An abundance of roses
enhances any garden
According to a poll held last year, the nationís
favourite bloom is the rose. One of the
benefits of growing your own is that you
can, if you wish, choose a variety that
produces a lovely fragrance.
Roses can be grown in most positions,
although they do like a good deep soil and
not too much competition from the roots
of other plants, especially trees and shrubs.
Ideally, this means a minimum of 50cm
all round, including the depth. The only
unsuitable spot is where they are overhung
by trees. Shade from buildings is not too bad
as long as they have at least four or five hours
of sun a day.
Roses appreciate good ground
preparation, so plenty of well-rotted manure
or garden compost should be mixed into
the soil. The best time for planting is late
autumn through to late spring, early summer.
It is best to avoid the summer and late
summer months, if possible, as at this time
of the year, they require lots of watering.
All roses, whether bare root or in pots,
should be soaked in a bucket for an hour
or two before planting.
Once planted and growing, roses
appreciate good, fertile soil. This means
feeding them, preferably twice a year,
in April and late June-early July using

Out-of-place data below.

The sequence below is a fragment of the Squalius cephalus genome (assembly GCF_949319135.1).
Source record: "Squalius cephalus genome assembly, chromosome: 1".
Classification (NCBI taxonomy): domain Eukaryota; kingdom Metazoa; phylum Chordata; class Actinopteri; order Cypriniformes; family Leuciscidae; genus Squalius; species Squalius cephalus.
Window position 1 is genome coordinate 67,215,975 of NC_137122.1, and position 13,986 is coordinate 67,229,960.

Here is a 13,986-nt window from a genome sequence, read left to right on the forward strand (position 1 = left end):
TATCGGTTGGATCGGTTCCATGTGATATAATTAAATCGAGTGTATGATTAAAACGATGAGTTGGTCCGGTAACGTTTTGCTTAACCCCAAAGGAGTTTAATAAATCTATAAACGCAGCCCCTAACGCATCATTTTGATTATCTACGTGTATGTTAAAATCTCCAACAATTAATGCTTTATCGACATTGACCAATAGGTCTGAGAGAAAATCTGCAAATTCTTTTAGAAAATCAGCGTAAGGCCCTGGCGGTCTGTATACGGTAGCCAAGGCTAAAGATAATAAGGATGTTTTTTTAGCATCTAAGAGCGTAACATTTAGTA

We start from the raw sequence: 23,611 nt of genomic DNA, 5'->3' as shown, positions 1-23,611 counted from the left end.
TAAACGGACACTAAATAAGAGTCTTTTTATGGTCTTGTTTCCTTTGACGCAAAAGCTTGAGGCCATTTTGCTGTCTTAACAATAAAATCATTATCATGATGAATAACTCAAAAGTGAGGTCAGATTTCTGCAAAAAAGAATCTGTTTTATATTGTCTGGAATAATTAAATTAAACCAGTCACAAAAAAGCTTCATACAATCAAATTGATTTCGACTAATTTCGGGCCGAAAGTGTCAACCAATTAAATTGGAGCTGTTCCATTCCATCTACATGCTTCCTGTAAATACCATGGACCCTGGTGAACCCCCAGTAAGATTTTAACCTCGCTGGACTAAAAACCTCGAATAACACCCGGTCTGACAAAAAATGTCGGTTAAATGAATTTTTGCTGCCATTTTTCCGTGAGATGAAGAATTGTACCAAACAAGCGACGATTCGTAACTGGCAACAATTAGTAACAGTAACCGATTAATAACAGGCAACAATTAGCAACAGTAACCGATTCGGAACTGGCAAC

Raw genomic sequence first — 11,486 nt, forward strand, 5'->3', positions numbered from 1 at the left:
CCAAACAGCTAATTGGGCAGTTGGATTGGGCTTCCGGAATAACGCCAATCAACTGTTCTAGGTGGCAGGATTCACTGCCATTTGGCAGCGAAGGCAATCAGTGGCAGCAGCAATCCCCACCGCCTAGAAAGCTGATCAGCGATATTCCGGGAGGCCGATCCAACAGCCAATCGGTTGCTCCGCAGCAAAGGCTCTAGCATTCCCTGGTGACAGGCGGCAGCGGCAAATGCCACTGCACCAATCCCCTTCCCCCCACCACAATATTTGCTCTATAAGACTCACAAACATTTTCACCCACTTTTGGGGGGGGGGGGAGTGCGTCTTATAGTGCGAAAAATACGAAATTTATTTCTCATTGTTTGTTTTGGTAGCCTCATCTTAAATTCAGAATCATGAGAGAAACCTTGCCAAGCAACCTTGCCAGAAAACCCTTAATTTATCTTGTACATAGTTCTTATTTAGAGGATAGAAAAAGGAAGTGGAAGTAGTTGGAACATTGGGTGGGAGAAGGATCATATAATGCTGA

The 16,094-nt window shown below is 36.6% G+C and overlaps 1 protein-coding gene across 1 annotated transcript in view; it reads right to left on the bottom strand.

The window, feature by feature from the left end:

an organically-based fertiliser. After the
spring feed, mulch with well-rotted
manure or garden compost.
Keeping the soil moist is important.
If it dries out, give them a good, deep
watering. This will make them repeat
flower quicker, grow stronger, and produce
better quality flowers. To encourage better
flowering, take off the dead flowers. If you
donít, you are likely to get hips, which will
prevent more flowers.
If you want to propagate your roses, take
cuttings from the more vigorous varieties
such as the ramblers and the big shrub roses,
which tend to be more successful, rather than
the hybrid teas and floribundas. The best time
to do this is around September or October.
It is important that the cuttings,
approximately nine to twelve inches long,
come from the current yearís growth. About
two-thirds needs to be buried in the soil, and
then left undisturbed for at least twelve
All roses benefit from pruning, the aim
being to encourage an attractive plant that
flowers freely, and is healthy. The best time
to do this is between Christmas and the end
of February while the roses are still quite
Reduce the height down to about a third
or half depending on how tall you want the
flower to be, cut out any dead or diseased
stems, as well as any that are getting too old.
Climbers should have the side shoots reduced
to about three to four inches with any new,
strong, main stems tied in.
Planting alliums amongst roses can help to
deter aphids. If, however, they do become a
problem and there is no sign of natural
predators, beneficial predators can be bought
from most garden centres, which will mop up
the pests. Or simply squash them with your
finger and thumb!
As there is so much choice when buying
roses, David Austinís catalogue has 900
different varieties, the Royal Horticultural
Society recommends that you look out for
their Award of Garden Merit. This is
symbolised by a trophy on plant labels.
If roses capture your imagination, you
might want to investigate the benefits of
joining the Royal National Rose Society.
t. 01727 850461. e. firstname.lastname@example.org